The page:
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History takes the stage at N-W

by jmaloni
Thu, Mar 1st 2012 09:55 am
Matt Hake `attacks` an audience at a performance of  `Spirits of 1812` in Lewiston last summer. (photo by Wayne Peters)
Matt Hake "attacks" an audience at a performance of "Spirits of 1812" in Lewiston last summer. (photo by Wayne Peters)
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Story and photos by Susan Mikula Campbell

The Sanborn Area Historical Society will offer "A Night of History" this Saturday, March 3, and they're doing it with a bang, featuring both the War of 1812 and the Civil War.

The shouting, tears, and, yes, laughter, begins at 7:30 p.m. at the Niagara-Wheatfield High School auditorium. Tickets, available at the door or by calling 731-5982, are $8 for adults, $7 for seniors and $5 for students.

First up will be a selection of characters from "Spirits of 1812" presented by the Lewiston Council on the Arts Marble Orchard Players. After an intermission with complimentary refreshments, find out about Clara Barton, the Civil War's "angel of the battlefield" and founder of the American Red Cross.

Much of the War of 1812 was played out right here along the Niagara River between the U.S. and Canada. Fort Niagara fell to the British and homes along the river, including the entire Village of Lewiston, were burned to the ground. The characters portrayed in "Spirits" were all local residents, including a congressman, a house-proud matron, a tavern keeper and a bereaved mother. There are also two people from the "other side."

Representing the British and Canadian factions are Matt Hake, who plays a British soldier, and Joanna Torreano as Sophia Shaw, the love interest of British Maj. Gen. Sir Isaac Brock. The tall monument to Brock, who died at the Battle of Queenston Heights, can easily be seen across the river from Lewiston.

Hake, a LaSalle resident and director of information technology for the Rural Health Education Center, confesses he was chosen for the part due to his ability to speak with a British accent (think Monty Python) and his ability to be sarcastic.

This is his first real acting gig, but "Spirits" audiences love his character's in-your-face attitude.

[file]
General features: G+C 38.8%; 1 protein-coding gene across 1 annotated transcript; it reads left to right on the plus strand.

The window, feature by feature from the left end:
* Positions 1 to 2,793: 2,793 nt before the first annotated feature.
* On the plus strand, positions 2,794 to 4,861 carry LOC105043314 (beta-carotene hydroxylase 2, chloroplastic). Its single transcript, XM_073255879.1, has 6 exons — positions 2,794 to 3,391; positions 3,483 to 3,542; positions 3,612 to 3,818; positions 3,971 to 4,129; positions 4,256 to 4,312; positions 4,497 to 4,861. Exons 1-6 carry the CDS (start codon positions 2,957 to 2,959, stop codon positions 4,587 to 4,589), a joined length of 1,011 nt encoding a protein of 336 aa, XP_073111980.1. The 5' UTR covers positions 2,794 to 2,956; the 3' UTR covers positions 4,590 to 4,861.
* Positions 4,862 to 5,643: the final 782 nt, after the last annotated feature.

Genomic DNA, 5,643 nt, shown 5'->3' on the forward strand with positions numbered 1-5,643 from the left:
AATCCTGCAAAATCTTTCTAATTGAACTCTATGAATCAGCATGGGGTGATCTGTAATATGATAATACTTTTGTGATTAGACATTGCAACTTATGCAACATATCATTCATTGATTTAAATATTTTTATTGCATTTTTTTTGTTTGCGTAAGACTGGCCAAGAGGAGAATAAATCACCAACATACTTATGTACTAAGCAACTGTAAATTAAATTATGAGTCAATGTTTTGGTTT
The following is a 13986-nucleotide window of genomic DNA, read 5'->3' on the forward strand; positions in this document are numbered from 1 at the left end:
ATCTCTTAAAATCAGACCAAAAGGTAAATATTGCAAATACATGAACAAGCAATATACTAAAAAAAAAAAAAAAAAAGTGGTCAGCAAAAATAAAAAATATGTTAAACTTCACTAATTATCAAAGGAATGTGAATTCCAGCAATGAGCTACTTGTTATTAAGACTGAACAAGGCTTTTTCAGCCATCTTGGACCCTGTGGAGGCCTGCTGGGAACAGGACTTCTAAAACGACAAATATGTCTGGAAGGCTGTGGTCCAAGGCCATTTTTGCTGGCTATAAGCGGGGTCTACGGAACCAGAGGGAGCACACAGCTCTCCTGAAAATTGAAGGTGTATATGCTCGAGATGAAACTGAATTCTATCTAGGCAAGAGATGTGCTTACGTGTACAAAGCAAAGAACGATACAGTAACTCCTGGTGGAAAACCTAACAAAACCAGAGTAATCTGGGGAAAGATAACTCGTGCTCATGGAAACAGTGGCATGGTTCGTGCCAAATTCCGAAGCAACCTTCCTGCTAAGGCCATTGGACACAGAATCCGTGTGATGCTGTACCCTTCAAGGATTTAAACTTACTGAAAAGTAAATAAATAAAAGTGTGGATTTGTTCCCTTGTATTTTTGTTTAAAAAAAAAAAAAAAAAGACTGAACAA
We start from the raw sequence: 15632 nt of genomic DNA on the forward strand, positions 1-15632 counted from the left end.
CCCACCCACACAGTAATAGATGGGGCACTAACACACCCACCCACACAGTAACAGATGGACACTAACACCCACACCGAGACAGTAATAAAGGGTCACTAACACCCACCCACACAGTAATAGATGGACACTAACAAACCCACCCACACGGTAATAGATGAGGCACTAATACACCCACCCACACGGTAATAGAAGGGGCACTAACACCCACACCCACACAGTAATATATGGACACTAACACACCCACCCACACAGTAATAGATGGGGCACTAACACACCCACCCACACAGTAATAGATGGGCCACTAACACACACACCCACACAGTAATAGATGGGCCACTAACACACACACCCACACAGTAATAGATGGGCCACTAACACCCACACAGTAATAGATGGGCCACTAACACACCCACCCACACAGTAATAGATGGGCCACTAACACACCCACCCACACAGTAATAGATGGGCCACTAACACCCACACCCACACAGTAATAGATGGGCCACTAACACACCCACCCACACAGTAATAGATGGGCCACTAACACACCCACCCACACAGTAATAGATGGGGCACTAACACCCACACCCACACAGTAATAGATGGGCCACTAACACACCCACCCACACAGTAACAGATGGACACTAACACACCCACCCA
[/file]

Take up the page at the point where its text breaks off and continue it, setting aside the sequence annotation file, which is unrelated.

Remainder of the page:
"I think he's homesick. He's defending British territory and feels the Americans are young, brash cowards," Hake said of his character. "I also think he understands that war is not an end all, be all, to solve a problem."

Hake said most people, even in this area, know very little about the War of 1812 and its local connection.

"I was probably just as ignorant as anybody coming into it the first time," he said, adding that his character has prompted him to research the military and strategic history of the war and even purchase the new Norah Perez book, "River Burning."

When audiences meet his British soldier, after meeting the American characters, Hake said, "for the first time, they sit back and realize there are two sides to every story."

Torreano might be portraying a Canadian, but in real life, she's a reading teacher at Niagara-Wheatfield's Colonial Village Elementary School. She's been in two plays at the Palace Theatre in Lockport, but this is her first monologue - "It's harder when you don't have another character responding to your comments."

Her portrayal of the woman who expected to become Brock's wife is bittersweet.

"Sophia Shaw both admired and loved Gen. Brock. She saw his good points and his bad points when she says, 'He could be as tough as nails, but as soft as a gentlemen.' I feel sorry that she wasn't able to spend more time with him and continue their journey of life together."

The performance at Niagara-Wheatfield for the Sanborn Area Historical Society is just one of many scheduled throughout the area for the "Spirits of 1812" during the bicentennial of the War of 1812.

"If you enjoy history, this performance will entertain and educate," Torreano said.

Move on to the Civil War and the second part of Saturday's program with the story of Clara Barton, portrayed by Denise Reichard, a Western New York speaker and performer who has been recreating the lives of great women in history since the 1980s. Reichard teaches speech communication and public speaking part time at Niagara County Community College.

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